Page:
Should you or shouldn’t you burn bridges?
Posted by Arman
Read this quote today and completely loved it:
I didn’t burn bridges when I left the companies that I have worked with in the past. I had enjoyed my colleagues and my bosses and I kept in touch with them. Over the years some of these relationships evolved into deep friendships full of appreciation and support. We discovered new things about each other interest that kept the relationship going.
One example: I have been collaborating with one of my ex-colleagues on an online radio that he started. Over the past two years, I have found him and his wife to be two of the best people who I know here in Dhaka. I love who they are and how they conduct their lives, integrating and introducing their children to their various interests. They don’t preach, instead they live their lives in a way that would inspire any other parent.
Another very good thing about not burning bridges – ex-bosses make the best possible mentors! They have worked hands on with you. Ideally they know your strengths and weaknesses and are therefore in a better position to help you grow professionally. As outlined in my previous re-blog of another post on mentors, you will need people who will mentor and sponsor you professionally. Ex-bosses are ideal for just that. If your relationship with your direct line manager is good and continues to remain so, you just might find a sponsor for yourself right there.
So given all these, why would I support burning bridges? Why do I believe that sometimes it is in fact necessary?
This is where Dunbar’s magic number of 150 comes into play. According to Robin Dunbar, the British anthropologist who correlated the size of the primate brain with the average social group, humans can maintain an average of 150 meaningful social connection. While the size may vary between 100 to 200, the research showed that the bigger the number the more disintegrated the relationships.
We are continuously growing and evolving as a person. And at some point in time, we might find that our personal growth is creating distance between us and some of the people in our immediate circle. This maybe due to anything, from a simple change in physical location to difference in ideology etc.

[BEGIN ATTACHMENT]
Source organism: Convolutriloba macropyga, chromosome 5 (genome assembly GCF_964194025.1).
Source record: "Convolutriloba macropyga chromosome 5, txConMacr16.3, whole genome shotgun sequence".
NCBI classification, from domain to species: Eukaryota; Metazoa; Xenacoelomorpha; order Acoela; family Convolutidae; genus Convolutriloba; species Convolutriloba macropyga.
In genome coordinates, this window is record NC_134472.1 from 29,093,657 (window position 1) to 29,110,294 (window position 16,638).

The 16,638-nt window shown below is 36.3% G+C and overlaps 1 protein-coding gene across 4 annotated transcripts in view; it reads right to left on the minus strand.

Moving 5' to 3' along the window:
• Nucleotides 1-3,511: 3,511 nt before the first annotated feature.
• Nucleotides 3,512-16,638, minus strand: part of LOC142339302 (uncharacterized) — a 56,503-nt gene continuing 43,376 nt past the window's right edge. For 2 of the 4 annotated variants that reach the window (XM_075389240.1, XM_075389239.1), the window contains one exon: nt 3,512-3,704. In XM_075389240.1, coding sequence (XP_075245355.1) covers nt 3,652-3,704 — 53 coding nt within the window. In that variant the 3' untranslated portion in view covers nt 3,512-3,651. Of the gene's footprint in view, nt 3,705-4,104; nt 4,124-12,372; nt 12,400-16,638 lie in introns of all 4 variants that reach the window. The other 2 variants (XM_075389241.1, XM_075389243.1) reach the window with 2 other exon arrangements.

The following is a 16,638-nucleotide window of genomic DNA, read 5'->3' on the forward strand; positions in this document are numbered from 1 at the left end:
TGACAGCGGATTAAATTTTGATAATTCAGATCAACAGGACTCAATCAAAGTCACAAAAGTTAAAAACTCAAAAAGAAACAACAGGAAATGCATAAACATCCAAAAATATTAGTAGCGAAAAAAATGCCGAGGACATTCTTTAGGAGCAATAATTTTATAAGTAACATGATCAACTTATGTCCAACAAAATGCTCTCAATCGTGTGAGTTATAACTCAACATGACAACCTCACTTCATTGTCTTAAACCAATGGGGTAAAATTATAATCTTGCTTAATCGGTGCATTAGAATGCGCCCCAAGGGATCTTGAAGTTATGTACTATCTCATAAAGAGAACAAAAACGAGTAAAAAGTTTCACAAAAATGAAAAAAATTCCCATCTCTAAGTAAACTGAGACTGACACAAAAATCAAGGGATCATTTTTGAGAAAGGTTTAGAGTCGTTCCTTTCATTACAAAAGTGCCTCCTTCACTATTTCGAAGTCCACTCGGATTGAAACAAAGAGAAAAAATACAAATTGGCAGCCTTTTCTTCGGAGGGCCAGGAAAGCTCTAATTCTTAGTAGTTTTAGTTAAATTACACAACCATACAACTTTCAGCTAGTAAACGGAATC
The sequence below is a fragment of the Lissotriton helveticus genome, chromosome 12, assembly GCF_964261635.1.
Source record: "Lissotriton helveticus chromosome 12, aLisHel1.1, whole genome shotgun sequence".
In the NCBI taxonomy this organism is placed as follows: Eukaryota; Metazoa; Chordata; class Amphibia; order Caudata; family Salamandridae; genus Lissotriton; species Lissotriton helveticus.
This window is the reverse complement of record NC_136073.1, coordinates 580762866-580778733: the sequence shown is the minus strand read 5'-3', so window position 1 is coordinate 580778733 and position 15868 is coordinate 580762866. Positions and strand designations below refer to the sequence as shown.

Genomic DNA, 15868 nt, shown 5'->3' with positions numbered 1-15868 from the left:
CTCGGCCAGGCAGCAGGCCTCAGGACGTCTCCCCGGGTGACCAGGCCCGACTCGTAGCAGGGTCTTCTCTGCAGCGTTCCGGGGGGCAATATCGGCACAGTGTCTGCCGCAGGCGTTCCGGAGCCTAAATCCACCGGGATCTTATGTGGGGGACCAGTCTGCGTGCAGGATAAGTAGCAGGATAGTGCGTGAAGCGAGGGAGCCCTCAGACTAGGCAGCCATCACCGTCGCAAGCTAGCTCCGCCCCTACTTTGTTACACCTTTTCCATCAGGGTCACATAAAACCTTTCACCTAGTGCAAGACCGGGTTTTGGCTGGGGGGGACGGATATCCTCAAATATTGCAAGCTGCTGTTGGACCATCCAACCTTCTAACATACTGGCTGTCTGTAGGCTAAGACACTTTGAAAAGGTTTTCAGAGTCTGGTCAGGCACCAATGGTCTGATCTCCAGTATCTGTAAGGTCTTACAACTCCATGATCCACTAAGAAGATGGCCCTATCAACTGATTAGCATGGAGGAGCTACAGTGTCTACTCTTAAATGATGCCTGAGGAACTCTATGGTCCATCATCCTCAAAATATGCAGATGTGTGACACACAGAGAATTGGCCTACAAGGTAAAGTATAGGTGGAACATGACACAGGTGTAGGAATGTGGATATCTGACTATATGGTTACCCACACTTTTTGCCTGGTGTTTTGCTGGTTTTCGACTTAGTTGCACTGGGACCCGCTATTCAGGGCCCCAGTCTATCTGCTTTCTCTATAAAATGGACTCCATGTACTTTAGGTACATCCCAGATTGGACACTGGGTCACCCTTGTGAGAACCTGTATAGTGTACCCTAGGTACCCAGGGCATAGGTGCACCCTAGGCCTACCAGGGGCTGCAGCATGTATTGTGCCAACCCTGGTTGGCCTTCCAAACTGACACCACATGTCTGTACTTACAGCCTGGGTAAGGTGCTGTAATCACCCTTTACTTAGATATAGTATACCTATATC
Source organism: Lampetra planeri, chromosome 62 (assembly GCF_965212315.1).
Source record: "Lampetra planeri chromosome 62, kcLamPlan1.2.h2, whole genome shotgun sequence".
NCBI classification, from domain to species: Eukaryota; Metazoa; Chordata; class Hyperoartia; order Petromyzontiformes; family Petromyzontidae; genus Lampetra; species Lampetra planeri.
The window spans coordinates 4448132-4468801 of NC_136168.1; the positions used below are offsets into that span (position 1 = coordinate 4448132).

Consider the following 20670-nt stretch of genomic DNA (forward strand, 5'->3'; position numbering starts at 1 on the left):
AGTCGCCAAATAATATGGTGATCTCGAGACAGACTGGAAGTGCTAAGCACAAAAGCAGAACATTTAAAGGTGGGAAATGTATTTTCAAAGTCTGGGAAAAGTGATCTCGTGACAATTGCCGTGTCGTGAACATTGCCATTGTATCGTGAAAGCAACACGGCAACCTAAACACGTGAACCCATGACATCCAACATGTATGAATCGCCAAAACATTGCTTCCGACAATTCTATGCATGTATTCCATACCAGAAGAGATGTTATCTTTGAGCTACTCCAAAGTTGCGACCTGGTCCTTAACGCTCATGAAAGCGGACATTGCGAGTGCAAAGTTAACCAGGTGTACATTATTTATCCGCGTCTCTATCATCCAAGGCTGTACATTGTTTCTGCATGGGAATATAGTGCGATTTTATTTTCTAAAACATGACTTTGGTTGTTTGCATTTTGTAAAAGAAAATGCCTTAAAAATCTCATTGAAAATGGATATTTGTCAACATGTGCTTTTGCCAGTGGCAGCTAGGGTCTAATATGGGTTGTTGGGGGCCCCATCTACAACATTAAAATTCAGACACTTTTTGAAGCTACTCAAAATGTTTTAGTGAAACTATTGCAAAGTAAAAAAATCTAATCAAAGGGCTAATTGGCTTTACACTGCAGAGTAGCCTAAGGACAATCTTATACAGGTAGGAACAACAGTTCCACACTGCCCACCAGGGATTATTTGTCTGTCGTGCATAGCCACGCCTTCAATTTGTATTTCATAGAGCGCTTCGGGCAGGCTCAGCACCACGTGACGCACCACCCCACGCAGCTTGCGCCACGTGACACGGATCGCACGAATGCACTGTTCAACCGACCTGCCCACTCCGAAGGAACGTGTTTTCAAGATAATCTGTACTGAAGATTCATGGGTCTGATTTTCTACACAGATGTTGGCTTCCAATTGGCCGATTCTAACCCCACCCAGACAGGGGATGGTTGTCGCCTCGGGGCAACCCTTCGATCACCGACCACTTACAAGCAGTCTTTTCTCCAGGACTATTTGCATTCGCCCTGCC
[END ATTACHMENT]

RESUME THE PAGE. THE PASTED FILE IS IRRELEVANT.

Our time and energy are limited. Hence our primary resources are usually spent on maintaining the relationships that are integral to our very own well-being – our parents, siblings, spouse, children. Next comes those with our friends, colleagues, social media contacts etc.
Fact is sometimes we outgrow some relationships. When a relationship takes up an inordinate amount of time and energy to maintain without giving back any, it becomes like a black-hole sucking away all good things. When it comes to these toxic relationships, the question is not whether or not to break the connection all together, but how soon can you break it off. In cases like these, I fully support the burning of bridges.
Burn the bridge. Trust your intuition. Continue to grow and prosper in other more supportive relationships. Some things can be fixed when they are broken. In case of toxic relationships, it’s better to leave it alone all together.
So what do you think – should you or shouldn’t you burn bridges?
- When Is It Okay to Start Burning Bridges? (business2community.com)
- How To Quit Without Burning Bridges (altoconsulting.com.au)
- Know when to Burn a Bridge and when Not to Burn a Bridge (pammorris07.wordpress.com)
- Why It Is Okay to Burn Bridges (revivalofasunnydisposition.wordpress.com)
- http://markmanson.net/boundaries – The guide to strong personal boundaries.
Posted on December 19, 2013, in Uncategorized and tagged bosses, breaking connections, Bridge, burning bridges, Dhaka, diversity in social circle, Employment, ex-colleagues, Family, friendship, History, making connections, mentors, outgrowing relationship, personal development, Robin Dunbar, social circle, social media, Social Networking, sposors, technology, toxic relationship, work relationship. Bookmark the permalink. 7 Comments.